“Winning” Prosecution Arguments Can Invalidate Your Patent As Indefinite

Sheppard Mullin Richter & Hampton LLP

Sheppard Mullin Richter & Hampton LLP

On February 10, 2021, the Federal Circuit in Infinity Computer Products, Inc. v. Oki Data Americas, Inc., No. 20-1189 (Fed. Cir. 2021) affirmed a decision by the U.S. District Court of Delaware that patent claims were invalid for indefiniteness based on conflicting positions taken by the patentee during prosecution. Specifically, the Federal Circuit held that the conflicting positions leave one of ordinary skill without reasonable certainty regarding the scope of the invention. This Federal Circuit decision is a reminder to patent applicants that piecemeal success before the Patent Office that does not conform to a coherent overarching prosecution strategy can invalidate patent rights.


In Infinity Computer Products, the claims at issue were part of a continuation-in-part application directed to using a facsimile machine as a printer or scanner for a computer. To overcome prior art during prosecution of the application, the patentee successfully argued that a facsimile machine and a computer were connected with a claimed “passive link” that ends at an I/O bus inside the computer. After further prosecution, a patent was granted. Later, the patent was subjected to ex parte reexaminations. In one reexamination, the patentee sought to antedate prior art by claiming priority to a parent case. In establishing claim support in the parent case, the patentee successfully but inconsistently argued that the claimed “passive link” ends at a port of a computer. The district court found the patentee’s positions regarding endpoints of the “passive link” in the original prosecution and the later reexamination to be conflicting, thus rendering the extent of the claimed “passive link” not reasonably certain. The district court accordingly concluded that the claims were invalid for indefiniteness.

Federal Circuit Decision

As indefiniteness is ultimately a question of law, the Federal Circuit reviewed the case de novo. Relying on its precedent, the Federal Circuit stated that “[i]ndefiniteness may result from inconsistent prosecution history statements where the claim language and specification on their own leave an uncertainty that, if unresolved, would produce indefiniteness.” Infinity Computer Products, 20-1189 at 12. The Federal Circuit noted that the public-notice function of a patent and its prosecution history requires holding patentees to their own declarations. Based on the facts before it, the Federal Circuit determined that holding the patentee to its inconsistent positions resulted in a plain contradiction that precluded notice to the public about what remained in the public domain. Thus, the Federal Circuit found no legal error and affirmed the district court’s decision.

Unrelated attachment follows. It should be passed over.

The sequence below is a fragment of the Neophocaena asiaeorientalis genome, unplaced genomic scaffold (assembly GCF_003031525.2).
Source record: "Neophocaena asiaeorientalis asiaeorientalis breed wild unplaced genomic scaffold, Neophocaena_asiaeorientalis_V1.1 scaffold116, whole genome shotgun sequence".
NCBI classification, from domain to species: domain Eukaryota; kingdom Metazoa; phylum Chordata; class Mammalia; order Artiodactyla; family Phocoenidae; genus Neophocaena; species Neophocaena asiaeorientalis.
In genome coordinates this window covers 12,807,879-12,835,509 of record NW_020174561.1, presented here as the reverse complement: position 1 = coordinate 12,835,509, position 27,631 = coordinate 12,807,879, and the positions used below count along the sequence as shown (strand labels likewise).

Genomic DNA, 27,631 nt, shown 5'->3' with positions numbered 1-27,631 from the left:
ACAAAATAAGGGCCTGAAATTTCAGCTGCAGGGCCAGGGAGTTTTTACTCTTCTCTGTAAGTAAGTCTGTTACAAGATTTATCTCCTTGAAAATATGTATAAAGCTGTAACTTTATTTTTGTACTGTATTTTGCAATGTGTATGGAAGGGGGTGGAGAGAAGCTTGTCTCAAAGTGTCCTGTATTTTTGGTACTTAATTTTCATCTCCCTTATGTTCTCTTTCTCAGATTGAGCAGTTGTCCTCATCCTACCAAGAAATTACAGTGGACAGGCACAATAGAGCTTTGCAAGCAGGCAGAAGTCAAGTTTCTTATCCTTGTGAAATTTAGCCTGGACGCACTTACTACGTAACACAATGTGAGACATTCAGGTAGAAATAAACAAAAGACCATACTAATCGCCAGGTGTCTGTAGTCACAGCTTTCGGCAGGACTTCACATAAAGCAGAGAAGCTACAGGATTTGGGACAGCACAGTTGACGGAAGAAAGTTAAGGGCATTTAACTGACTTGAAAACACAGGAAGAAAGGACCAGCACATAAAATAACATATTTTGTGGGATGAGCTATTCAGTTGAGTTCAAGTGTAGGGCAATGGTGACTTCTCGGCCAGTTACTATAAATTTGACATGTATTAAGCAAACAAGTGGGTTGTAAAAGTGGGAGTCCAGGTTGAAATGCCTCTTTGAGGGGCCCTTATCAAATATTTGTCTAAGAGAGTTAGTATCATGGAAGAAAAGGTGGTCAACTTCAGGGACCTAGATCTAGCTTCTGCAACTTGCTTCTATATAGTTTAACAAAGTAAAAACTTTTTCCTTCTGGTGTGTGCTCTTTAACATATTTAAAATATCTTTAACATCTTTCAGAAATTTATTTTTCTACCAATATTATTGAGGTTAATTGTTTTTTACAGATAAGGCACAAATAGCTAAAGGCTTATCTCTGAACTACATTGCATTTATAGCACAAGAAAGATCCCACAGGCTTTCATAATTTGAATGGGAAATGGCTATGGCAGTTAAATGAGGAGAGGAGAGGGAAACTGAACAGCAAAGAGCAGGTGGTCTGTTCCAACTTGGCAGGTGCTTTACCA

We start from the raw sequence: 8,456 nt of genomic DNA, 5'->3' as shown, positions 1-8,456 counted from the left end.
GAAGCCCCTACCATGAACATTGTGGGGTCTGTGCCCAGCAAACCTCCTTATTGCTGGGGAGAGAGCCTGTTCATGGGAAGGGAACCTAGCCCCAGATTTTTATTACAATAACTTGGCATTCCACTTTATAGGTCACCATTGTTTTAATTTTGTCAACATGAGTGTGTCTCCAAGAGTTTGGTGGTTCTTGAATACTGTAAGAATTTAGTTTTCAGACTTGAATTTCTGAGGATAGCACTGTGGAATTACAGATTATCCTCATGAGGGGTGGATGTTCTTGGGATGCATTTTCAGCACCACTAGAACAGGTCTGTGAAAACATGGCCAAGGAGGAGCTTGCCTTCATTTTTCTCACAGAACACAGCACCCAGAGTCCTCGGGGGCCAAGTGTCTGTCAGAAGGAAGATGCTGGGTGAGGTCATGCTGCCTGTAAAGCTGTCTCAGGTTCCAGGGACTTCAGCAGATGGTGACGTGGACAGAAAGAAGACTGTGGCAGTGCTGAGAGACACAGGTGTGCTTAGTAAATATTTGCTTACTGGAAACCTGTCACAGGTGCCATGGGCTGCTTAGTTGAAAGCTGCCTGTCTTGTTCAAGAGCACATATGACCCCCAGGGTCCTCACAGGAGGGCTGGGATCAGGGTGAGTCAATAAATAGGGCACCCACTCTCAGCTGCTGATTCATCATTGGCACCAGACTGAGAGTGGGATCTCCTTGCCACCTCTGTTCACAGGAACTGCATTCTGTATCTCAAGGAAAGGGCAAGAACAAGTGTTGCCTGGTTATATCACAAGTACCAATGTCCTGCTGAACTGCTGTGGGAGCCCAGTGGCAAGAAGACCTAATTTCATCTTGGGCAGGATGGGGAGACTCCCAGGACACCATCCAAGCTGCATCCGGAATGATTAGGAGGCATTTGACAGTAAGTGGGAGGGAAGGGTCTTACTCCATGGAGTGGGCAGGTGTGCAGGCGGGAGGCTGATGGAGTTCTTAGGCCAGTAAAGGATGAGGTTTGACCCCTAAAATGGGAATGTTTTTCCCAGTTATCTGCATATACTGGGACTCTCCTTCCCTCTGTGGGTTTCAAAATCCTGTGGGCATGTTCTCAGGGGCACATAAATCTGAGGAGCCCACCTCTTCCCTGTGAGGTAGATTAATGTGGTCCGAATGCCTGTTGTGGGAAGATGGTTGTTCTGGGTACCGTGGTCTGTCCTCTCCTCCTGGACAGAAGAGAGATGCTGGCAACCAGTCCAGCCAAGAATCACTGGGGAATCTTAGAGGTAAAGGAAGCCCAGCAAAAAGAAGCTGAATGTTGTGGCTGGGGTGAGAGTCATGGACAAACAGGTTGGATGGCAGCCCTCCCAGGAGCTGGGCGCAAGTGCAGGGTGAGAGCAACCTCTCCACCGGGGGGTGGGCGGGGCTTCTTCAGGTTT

Proceedings before the Patent Office are often complex and enduring. Many positions can be advanced by a patentee against myriad Patent Office rejections in different stages over long periods of time. Infinity Computer Products is the latest Federal Circuit decision to remind patentees that, no matter how involved or extensive the prosecution effort, positions taken in prosecution should remain consistent over the long term. Even if they individually achieve a favorable outcome on a particular issue, prosecution positions that conflict with each other will ultimately jeopardize patent rights. Accordingly, patent applicants should proceed at each stage of prosecution with all stages in mind. Failure to do so can open the door to patent invalidation.

DISCLAIMER: Because of the generality of this update, the information provided herein may not be applicable in all situations and should not be acted upon without specific legal advice based on particular situations.

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